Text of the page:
In Mrs Harris Goes to Paris, a movie based on the 1958 novel by Paul Gallico, Ada Harris, a British cleaning lady, manages to scrape together enough money to travel to Paris to buy a dream Dior gown. Despite the initial rebuffs by some at the French fashion house, Ada wins over her detractors and since she has ready cash (something not often seen with their top clients) no one can really deny her the gown of her dreams. Ada’s down to earth logic and sense of humour, as well as her charm and good nature, soon endear her to everyone and she manages to change lives and the future of the House of Dior. The ending of this film is rather a feel-good, happy one, unlike the original book. However, based on what we see in the nasty old world around us, I was more than pleased with this HEA ending. Plus, I wouldn’t mind wearing a Dior gown and dancing with Jason Isaacs…
The cast is superb. The ever-watchable Lesley Manville plays Ada Harris with grace, charm, and flair. She is perfect in the part. You will laugh with her and weep for her. Jason Isaacs plays her friend at the dog races and maybe there’s a spark in the future for them both, especially after he sees her in the Dior dress, “Temptation.” Ellen Thomas plays her best friend and stalwart supporter, Vi Butterfield. Other familiar faces include the beautiful Isabelle Huppert as Claudine Colbert, the Dior manager, who resents Ada. Young lovers who discover each other, the “face of Dior” gorgeous Alba Baptista (as Natasha) and Lucas Bravo, the handsome accountant (Andre), add the romance element one must always find in the city of love. Andre has a penchant for Sartre and discussing existentialism, but he is so good looking that I’m sure any young woman would be pleased to while away a few hours being intellectual in his arms. Rounding out the players are Lambert Wilson (every mature woman’s dream man) as the Marquis de Chassagne, three hilarious tramps that Ada meets at the station, and a bevy of workers at the House of Dior who embody the worker bees behind the scenes that create the glorious dresses. Let’s not forget the inimitable Anna Chancellor as the truly selfish Lady Dant, a comical cameo.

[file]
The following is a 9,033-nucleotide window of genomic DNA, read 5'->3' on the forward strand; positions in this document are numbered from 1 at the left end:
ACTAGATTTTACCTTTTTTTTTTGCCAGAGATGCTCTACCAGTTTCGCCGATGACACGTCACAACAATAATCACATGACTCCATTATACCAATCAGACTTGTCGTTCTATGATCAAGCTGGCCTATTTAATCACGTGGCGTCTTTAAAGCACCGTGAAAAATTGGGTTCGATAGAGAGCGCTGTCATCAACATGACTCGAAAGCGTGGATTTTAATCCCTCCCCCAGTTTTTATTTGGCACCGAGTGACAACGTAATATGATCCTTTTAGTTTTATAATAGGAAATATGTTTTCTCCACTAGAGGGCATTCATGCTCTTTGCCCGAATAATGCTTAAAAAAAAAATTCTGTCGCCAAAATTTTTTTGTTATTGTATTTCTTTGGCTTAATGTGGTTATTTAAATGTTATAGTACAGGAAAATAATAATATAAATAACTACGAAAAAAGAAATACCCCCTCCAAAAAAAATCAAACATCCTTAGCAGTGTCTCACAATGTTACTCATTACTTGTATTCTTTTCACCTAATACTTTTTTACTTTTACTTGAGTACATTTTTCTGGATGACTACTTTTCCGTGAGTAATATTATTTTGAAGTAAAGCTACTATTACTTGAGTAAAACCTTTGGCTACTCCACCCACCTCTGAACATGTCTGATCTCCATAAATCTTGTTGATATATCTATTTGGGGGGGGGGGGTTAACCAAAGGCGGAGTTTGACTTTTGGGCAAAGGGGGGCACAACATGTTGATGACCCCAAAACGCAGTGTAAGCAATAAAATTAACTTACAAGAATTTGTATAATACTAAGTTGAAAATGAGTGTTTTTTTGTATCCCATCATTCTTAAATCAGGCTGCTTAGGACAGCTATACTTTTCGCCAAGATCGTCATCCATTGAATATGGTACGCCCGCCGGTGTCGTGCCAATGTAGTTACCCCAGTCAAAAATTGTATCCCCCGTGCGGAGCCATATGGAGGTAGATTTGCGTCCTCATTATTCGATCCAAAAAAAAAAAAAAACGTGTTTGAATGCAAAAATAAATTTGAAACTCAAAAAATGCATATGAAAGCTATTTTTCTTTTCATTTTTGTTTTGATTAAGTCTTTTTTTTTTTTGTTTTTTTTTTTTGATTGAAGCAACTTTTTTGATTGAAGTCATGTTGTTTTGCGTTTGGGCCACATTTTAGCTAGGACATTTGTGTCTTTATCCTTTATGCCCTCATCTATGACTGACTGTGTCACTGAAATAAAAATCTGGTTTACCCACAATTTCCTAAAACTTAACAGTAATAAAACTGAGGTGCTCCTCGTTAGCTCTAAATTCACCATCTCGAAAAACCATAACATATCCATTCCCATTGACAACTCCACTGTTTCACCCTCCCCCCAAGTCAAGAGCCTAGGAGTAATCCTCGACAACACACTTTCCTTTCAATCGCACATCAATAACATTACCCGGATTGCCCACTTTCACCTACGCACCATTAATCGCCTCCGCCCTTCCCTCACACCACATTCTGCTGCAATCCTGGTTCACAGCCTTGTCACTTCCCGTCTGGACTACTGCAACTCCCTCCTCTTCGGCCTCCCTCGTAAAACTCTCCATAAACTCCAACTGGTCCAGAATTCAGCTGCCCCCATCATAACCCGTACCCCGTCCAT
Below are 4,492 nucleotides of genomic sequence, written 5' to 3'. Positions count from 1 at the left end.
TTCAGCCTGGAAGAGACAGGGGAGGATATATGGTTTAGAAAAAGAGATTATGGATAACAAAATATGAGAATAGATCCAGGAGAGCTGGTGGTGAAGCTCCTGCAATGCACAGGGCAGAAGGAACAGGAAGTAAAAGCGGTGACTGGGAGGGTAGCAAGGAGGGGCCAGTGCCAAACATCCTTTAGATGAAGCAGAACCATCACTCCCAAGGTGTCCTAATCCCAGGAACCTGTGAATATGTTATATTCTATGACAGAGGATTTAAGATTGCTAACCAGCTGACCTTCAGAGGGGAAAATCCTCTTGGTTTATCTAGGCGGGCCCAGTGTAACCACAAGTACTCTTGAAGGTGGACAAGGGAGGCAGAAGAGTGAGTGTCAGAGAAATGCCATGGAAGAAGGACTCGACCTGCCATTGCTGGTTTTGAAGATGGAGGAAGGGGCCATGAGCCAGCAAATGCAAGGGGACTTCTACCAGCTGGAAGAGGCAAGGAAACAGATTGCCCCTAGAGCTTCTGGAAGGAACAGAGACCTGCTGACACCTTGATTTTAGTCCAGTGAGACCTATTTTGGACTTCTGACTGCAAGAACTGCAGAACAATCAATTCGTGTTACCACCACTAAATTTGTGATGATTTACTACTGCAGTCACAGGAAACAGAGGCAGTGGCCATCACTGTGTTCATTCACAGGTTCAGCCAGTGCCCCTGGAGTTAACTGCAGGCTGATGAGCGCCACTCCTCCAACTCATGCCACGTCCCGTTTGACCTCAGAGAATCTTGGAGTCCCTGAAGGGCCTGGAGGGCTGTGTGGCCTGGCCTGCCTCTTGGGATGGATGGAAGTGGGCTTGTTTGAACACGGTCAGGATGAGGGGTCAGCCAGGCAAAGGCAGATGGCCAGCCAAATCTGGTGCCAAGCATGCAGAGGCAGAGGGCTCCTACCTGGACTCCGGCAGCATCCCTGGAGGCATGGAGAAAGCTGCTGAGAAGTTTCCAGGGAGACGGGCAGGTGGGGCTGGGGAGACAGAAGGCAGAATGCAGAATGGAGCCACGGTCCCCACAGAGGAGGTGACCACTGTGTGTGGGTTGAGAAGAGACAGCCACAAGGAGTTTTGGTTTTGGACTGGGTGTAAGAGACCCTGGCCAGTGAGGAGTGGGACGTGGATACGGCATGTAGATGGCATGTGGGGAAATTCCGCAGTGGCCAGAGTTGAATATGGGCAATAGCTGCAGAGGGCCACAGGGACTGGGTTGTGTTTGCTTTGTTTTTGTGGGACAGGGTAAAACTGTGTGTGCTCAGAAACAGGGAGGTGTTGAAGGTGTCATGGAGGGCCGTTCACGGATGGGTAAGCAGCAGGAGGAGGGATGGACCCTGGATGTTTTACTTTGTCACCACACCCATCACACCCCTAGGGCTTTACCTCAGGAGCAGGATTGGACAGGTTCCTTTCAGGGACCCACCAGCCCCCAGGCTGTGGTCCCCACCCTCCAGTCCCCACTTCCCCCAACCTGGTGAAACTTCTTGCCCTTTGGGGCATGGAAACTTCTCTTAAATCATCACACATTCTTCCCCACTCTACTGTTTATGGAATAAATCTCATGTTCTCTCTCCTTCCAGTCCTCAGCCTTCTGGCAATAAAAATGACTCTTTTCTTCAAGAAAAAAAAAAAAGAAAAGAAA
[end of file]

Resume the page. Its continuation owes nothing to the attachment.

It is just a lovely romantic movie that one can sit back and enjoy. There are social elements such as the class distinctions in both France and England and worker issues, but these are woven in as part of the story and the character interaction, not bashed into the audience in woke haranguing. The plot is quite detailed in the lead-up to Ada actually jetting off to Paris but there’s nothing slow about the story overall. The movie and the characters draw the audience into the plot, and you actually believe in them and want things to go right for the good people and hope the (mildly) bad people get their come-uppance. Fashion makes a big hit in the movie since Oscar-winning costume designer Jenny Beavan worked with the famous fashion house to make couture gowns from scratch. Talking of costumes and sets, no detail was left undone, and the ambiance and period dress were perfect. Sit back and enjoy a relaxing, sweet, and gentle look at yesteryear with great acting and gorgeous costumes and settings. Like me, you will not want it to end!
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